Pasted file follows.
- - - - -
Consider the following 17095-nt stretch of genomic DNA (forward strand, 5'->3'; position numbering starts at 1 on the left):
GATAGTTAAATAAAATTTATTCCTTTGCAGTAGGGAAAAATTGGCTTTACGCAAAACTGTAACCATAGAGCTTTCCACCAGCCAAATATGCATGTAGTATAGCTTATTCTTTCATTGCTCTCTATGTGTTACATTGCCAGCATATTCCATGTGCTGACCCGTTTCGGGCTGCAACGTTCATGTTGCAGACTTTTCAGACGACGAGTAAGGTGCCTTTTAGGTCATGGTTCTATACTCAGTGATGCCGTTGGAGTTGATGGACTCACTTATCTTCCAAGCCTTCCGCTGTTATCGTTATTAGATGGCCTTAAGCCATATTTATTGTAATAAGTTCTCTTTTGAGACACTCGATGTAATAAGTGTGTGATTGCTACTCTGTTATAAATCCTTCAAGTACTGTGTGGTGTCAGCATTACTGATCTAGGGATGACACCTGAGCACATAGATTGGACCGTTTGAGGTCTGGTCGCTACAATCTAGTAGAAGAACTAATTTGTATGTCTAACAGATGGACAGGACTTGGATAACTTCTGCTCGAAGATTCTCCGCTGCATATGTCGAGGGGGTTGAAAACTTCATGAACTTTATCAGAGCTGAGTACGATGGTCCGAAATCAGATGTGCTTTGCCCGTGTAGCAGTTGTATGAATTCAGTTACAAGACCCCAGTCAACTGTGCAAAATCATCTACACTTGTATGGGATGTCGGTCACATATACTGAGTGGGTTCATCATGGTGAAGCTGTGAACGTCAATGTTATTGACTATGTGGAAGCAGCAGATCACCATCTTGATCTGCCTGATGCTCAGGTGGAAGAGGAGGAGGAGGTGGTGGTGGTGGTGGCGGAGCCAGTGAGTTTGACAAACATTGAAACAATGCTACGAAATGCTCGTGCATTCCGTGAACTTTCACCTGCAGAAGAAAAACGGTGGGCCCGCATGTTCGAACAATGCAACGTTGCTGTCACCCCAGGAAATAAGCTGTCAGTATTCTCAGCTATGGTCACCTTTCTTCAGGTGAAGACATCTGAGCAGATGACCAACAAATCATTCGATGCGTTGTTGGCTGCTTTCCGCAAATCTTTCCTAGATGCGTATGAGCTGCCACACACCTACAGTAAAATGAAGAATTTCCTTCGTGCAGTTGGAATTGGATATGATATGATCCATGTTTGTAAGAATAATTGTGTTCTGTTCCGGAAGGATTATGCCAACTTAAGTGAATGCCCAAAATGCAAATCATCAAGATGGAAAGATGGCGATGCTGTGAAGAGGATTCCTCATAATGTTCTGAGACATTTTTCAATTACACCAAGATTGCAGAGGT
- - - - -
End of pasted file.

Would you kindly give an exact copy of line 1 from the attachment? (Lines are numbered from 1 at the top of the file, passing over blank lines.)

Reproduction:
Consider the following 17095-nt stretch of genomic DNA (forward strand, 5'->3'; position numbering starts at 1 on the left):